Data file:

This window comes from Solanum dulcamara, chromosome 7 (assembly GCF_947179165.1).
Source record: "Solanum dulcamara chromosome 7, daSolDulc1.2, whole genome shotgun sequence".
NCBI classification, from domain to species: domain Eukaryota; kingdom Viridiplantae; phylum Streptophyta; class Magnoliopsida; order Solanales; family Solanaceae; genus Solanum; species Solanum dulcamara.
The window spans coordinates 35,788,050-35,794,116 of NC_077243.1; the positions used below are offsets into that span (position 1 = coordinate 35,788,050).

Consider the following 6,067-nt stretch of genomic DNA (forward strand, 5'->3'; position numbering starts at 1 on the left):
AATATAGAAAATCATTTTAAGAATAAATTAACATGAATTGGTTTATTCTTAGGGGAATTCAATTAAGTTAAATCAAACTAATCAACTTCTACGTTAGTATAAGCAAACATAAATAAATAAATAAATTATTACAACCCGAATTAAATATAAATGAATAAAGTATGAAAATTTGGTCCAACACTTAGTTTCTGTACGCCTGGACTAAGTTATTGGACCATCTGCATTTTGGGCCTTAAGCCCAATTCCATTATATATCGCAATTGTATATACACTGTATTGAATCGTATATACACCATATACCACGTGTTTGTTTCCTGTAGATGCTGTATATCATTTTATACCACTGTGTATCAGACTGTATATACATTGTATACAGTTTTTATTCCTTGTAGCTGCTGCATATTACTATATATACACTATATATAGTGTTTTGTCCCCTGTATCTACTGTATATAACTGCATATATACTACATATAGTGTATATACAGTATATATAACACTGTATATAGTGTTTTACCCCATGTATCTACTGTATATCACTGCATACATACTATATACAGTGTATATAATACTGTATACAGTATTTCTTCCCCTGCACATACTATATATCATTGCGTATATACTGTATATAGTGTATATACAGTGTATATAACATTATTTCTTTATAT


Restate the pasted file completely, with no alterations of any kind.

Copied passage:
This window comes from Solanum dulcamara, chromosome 7 (assembly GCF_947179165.1).
Source record: "Solanum dulcamara chromosome 7, daSolDulc1.2, whole genome shotgun sequence".
NCBI classification, from domain to species: domain Eukaryota; kingdom Viridiplantae; phylum Streptophyta; class Magnoliopsida; order Solanales; family Solanaceae; genus Solanum; species Solanum dulcamara.
The window spans coordinates 35,788,050-35,794,116 of NC_077243.1; the positions used below are offsets into that span (position 1 = coordinate 35,788,050).

Consider the following 6,067-nt stretch of genomic DNA (forward strand, 5'->3'; position numbering starts at 1 on the left):
AATATAGAAAATCATTTTAAGAATAAATTAACATGAATTGGTTTATTCTTAGGGGAATTCAATTAAGTTAAATCAAACTAATCAACTTCTACGTTAGTATAAGCAAACATAAATAAATAAATAAATTATTACAACCCGAATTAAATATAAATGAATAAAGTATGAAAATTTGGTCCAACACTTAGTTTCTGTACGCCTGGACTAAGTTATTGGACCATCTGCATTTTGGGCCTTAAGCCCAATTCCATTATATATCGCAATTGTATATACACTGTATTGAATCGTATATACACCATATACCACGTGTTTGTTTCCTGTAGATGCTGTATATCATTTTATACCACTGTGTATCAGACTGTATATACATTGTATACAGTTTTTATTCCTTGTAGCTGCTGCATATTACTATATATACACTATATATAGTGTTTTGTCCCCTGTATCTACTGTATATAACTGCATATATACTACATATAGTGTATATACAGTATATATAACACTGTATATAGTGTTTTACCCCATGTATCTACTGTATATCACTGCATACATACTATATACAGTGTATATAATACTGTATACAGTATTTCTTCCCCTGCACATACTATATATCATTGCGTATATACTGTATATAGTGTATATACAGTGTATATAACATTATTTCTTTATAT